My analysis must be very clear and concise. Each individual will obviously have their own opinions, but I personally always stick to my guns. There are two types of pre-fact analysts:
- technical analysts who analyse price action movements based on chart patterns, candlesticks, historical vs now moment movement; and
- fundamental analysts who analyze different micro/macro economical bank plus institutional reports – reflecting where the big players work and the orders are sitting.
I’m a technician but I always insert important fundamental views in my analysis to help traders better understand the structure of price action flow and possible consequences.
And it’s not an easy job.
Trading is Like a War
Analysing the markets is not the same as trading.
Think of market analysis as a battlefield:
…where analysis is a preparation process…
…and you just scout the battlefield.
Trading is more of an into the breach type process – where you are on the frontline and survival is first on your mind.
Unfortunately, for the majority of traders the outlook is not good – they don’t survive.
Simply negating the tripod of successful trading is enough to turn a prospective trader, into a hopeless one. And don’t think you can live off trading a 10,000 USD account either – unless you enjoy living beneath a highway underpass.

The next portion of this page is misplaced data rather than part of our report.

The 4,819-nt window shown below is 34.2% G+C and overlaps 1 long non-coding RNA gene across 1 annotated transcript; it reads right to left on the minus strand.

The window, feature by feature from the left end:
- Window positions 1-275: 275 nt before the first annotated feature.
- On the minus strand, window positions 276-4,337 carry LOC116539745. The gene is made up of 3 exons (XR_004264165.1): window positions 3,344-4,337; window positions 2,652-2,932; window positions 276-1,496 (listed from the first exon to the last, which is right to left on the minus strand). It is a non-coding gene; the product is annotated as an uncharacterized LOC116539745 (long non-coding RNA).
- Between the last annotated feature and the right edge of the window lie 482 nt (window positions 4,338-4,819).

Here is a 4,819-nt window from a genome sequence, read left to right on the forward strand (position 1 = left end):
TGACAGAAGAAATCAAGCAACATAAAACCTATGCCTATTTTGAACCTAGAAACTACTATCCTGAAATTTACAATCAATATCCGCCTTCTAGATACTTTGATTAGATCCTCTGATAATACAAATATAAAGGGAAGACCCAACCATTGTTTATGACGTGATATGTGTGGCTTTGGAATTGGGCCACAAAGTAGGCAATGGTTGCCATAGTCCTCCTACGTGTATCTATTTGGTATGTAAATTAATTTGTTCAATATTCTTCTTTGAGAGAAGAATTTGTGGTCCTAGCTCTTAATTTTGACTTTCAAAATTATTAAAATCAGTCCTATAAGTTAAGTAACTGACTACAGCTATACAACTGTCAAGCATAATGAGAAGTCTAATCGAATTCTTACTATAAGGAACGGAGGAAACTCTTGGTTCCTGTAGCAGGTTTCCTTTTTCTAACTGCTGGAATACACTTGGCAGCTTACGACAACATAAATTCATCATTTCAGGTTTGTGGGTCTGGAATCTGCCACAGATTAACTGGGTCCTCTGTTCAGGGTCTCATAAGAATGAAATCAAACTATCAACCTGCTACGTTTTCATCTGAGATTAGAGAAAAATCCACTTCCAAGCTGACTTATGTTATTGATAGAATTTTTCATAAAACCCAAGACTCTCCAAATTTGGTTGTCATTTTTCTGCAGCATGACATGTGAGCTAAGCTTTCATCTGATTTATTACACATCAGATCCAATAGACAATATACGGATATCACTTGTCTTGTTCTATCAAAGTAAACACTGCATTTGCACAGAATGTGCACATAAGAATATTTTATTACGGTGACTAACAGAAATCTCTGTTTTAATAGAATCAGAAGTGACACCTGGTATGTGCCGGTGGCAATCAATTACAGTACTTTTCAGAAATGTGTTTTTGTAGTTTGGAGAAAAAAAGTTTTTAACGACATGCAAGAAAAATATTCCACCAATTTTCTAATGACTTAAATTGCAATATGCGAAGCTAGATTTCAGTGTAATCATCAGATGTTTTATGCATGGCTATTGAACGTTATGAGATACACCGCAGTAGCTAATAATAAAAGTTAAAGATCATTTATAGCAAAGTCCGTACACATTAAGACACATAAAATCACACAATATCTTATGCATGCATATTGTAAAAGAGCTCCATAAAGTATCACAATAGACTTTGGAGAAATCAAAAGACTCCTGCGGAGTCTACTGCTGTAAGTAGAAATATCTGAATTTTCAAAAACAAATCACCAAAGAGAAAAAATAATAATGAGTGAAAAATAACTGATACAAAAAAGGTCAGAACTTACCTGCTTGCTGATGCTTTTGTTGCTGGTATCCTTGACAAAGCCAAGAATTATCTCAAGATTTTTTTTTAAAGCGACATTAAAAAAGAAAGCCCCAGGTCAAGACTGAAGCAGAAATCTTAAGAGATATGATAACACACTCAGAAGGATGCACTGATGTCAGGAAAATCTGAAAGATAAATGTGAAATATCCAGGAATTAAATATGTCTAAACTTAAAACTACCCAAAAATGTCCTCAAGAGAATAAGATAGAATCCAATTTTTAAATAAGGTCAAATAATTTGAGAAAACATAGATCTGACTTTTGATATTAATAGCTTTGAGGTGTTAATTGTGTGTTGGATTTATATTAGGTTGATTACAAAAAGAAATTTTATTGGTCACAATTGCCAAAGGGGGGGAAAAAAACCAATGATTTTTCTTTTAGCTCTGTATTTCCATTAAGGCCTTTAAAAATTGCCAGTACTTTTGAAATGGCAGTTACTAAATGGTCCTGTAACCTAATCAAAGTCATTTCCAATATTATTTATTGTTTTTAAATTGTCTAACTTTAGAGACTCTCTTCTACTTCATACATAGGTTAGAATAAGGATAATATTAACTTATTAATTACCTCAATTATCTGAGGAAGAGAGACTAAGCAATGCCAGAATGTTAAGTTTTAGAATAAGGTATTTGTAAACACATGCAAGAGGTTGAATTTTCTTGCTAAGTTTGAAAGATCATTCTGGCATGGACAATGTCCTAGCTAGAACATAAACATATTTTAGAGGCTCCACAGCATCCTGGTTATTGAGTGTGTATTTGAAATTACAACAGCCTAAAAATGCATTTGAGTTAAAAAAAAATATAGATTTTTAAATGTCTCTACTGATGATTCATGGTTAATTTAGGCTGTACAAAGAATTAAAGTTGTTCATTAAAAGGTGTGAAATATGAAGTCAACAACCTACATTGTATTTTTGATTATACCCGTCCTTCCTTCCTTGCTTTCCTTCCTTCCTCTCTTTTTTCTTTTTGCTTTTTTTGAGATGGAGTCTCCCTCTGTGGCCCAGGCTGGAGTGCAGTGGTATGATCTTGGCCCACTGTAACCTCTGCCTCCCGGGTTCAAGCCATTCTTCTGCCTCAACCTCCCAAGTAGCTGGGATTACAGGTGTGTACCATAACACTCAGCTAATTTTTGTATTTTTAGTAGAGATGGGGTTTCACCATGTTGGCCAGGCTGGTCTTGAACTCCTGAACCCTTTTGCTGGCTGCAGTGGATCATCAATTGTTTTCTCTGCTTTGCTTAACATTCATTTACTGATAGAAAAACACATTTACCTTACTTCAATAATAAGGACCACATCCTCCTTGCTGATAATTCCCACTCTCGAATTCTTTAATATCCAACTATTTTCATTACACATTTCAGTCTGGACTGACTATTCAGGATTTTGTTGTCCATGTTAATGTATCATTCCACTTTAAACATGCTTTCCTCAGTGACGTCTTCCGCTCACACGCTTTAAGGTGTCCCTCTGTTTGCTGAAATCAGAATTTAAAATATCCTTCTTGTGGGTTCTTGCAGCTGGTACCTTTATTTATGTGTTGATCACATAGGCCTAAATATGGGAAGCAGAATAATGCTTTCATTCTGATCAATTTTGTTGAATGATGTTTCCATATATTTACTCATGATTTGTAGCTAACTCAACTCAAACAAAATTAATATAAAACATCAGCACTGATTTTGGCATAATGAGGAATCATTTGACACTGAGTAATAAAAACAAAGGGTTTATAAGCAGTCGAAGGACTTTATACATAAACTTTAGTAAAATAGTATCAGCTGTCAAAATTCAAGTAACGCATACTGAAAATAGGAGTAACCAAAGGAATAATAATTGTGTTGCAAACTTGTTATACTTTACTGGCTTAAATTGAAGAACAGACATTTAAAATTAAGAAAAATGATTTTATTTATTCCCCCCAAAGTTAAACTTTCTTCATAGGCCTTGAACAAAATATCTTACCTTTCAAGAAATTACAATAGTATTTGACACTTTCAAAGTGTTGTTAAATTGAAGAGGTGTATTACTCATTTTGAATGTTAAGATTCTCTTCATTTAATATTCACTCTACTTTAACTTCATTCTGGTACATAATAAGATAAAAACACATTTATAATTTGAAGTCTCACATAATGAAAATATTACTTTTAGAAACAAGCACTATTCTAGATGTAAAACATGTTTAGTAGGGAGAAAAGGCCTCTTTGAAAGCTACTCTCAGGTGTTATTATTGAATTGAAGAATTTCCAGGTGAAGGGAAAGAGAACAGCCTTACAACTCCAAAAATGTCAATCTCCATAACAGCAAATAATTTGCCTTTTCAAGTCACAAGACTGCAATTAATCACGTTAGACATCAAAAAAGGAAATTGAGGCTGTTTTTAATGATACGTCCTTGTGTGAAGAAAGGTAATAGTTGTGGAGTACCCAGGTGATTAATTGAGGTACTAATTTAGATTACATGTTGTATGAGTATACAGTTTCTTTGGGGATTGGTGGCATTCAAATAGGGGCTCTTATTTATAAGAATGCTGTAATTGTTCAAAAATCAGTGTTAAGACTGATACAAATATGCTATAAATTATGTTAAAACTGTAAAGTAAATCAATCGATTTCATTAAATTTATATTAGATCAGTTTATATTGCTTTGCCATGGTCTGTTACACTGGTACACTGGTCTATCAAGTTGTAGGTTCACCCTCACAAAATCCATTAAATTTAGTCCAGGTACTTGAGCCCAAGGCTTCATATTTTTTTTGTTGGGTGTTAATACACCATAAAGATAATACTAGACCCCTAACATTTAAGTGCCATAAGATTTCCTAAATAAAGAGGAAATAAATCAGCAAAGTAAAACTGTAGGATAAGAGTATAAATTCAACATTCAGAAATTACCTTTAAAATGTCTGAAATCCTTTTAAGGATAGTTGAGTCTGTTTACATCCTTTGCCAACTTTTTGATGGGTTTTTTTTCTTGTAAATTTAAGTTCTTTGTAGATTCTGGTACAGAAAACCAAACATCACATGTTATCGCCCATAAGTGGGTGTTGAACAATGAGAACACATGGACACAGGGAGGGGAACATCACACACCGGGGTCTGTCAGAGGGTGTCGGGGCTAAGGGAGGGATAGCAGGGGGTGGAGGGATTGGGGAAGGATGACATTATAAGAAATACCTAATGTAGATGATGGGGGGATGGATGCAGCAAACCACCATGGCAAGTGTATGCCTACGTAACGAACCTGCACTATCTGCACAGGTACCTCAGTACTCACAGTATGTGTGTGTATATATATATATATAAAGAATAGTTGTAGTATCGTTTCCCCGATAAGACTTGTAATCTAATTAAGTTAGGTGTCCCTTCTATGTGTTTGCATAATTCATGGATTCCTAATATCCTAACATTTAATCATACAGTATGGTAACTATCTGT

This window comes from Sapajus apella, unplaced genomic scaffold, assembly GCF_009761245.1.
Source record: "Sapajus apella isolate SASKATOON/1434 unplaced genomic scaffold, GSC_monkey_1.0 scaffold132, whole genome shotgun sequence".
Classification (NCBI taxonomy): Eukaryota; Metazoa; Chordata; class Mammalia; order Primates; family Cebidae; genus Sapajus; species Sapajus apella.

Determining how much money you need to start trading for a living, is critical before you decide to do it.
The biggest and most lethal mistake that traders make when they decide to go full-time, is being undercapitalised. Not having sufficient starting capital is a recipe for disaster.
It always depends on the quality of life you choose to live and you must always have a plan B in case you fail.
So how does an FX trader’s day look?
The retail trader’s job is to carefully monitor the market, the news and price flow. He knows his margin, has a plan, a risk threshold and a goal. He observes the news stream carefully:
…focusing on stories of interest, observing trends, currency strengths and important releases…
…then deciding when to pull the trigger.
But the main positive of being a professional trader, is broad access to tools and info that an amateur trader generally won’t know about it.
Don’t get me wrong though.
Sometimes it’s going to be dull and you kind of struggle with what market to trade. At other times, everything is moving at once and you’re scrambling to keep up with managing all the trades correctly.
“Trading is like trapping.
I set the traps where I expect the best trades will be and if the pips walk into them, the traps are sprung.
If the move is too strong, then the traps automatically let the pips out.
Otherwise, it contains them until I check the traps and collect any pips that are in them.”
The feeling when you have a good trading day is simply amazing and makes up for all the less enjoyable days. I hope this post has cleared up what a trader’s job is. And perhaps given you some insight into the daily life of traders and analysts.
Feel free to comment in the section below
Cheers and safe trading,